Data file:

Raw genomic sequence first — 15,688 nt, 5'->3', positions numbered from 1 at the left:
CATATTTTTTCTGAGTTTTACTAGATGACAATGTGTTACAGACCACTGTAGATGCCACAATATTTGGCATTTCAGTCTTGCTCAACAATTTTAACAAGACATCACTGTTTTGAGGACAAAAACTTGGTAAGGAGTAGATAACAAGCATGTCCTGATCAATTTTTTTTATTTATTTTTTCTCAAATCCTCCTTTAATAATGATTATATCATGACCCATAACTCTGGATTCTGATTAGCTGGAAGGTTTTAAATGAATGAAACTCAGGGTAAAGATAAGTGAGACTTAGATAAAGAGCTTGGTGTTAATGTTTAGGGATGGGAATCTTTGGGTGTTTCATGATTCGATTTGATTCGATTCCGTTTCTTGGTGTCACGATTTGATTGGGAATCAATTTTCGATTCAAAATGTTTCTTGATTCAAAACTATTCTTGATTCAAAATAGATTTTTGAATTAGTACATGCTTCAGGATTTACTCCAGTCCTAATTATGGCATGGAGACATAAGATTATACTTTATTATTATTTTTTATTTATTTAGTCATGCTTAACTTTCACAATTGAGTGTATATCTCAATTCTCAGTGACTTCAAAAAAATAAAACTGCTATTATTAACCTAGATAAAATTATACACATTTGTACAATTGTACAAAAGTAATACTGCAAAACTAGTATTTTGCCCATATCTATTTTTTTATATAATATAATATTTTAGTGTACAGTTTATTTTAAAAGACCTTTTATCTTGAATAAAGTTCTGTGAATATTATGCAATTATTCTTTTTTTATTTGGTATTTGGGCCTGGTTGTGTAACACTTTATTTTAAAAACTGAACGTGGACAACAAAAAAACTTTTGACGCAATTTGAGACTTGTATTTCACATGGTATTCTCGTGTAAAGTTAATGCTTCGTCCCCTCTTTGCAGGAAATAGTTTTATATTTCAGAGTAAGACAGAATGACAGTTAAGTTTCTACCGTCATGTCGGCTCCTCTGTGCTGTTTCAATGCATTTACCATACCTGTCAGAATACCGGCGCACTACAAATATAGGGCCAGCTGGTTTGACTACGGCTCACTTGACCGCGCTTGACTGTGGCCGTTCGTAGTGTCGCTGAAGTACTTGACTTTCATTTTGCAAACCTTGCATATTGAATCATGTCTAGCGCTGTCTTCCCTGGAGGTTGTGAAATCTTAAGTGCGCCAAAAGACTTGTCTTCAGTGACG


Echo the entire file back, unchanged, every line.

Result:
Raw genomic sequence first — 15,688 nt, 5'->3', positions numbered from 1 at the left:
CATATTTTTTCTGAGTTTTACTAGATGACAATGTGTTACAGACCACTGTAGATGCCACAATATTTGGCATTTCAGTCTTGCTCAACAATTTTAACAAGACATCACTGTTTTGAGGACAAAAACTTGGTAAGGAGTAGATAACAAGCATGTCCTGATCAATTTTTTTTATTTATTTTTTCTCAAATCCTCCTTTAATAATGATTATATCATGACCCATAACTCTGGATTCTGATTAGCTGGAAGGTTTTAAATGAATGAAACTCAGGGTAAAGATAAGTGAGACTTAGATAAAGAGCTTGGTGTTAATGTTTAGGGATGGGAATCTTTGGGTGTTTCATGATTCGATTTGATTCGATTCCGTTTCTTGGTGTCACGATTTGATTGGGAATCAATTTTCGATTCAAAATGTTTCTTGATTCAAAACTATTCTTGATTCAAAATAGATTTTTGAATTAGTACATGCTTCAGGATTTACTCCAGTCCTAATTATGGCATGGAGACATAAGATTATACTTTATTATTATTTTTTATTTATTTAGTCATGCTTAACTTTCACAATTGAGTGTATATCTCAATTCTCAGTGACTTCAAAAAAATAAAACTGCTATTATTAACCTAGATAAAATTATACACATTTGTACAATTGTACAAAAGTAATACTGCAAAACTAGTATTTTGCCCATATCTATTTTTTTATATAATATAATATTTTAGTGTACAGTTTATTTTAAAAGACCTTTTATCTTGAATAAAGTTCTGTGAATATTATGCAATTATTCTTTTTTTATTTGGTATTTGGGCCTGGTTGTGTAACACTTTATTTTAAAAACTGAACGTGGACAACAAAAAAACTTTTGACGCAATTTGAGACTTGTATTTCACATGGTATTCTCGTGTAAAGTTAATGCTTCGTCCCCTCTTTGCAGGAAATAGTTTTATATTTCAGAGTAAGACAGAATGACAGTTAAGTTTCTACCGTCATGTCGGCTCCTCTGTGCTGTTTCAATGCATTTACCATACCTGTCAGAATACCGGCGCACTACAAATATAGGGCCAGCTGGTTTGACTACGGCTCACTTGACCGCGCTTGACTGTGGCCGTTCGTAGTGTCGCTGAAGTACTTGACTTTCATTTTGCAAACCTTGCATATTGAATCATGTCTAGCGCTGTCTTCCCTGGAGGTTGTGAAATCTTAAGTGCGCCAAAAGACTTGTCTTCAGTGACG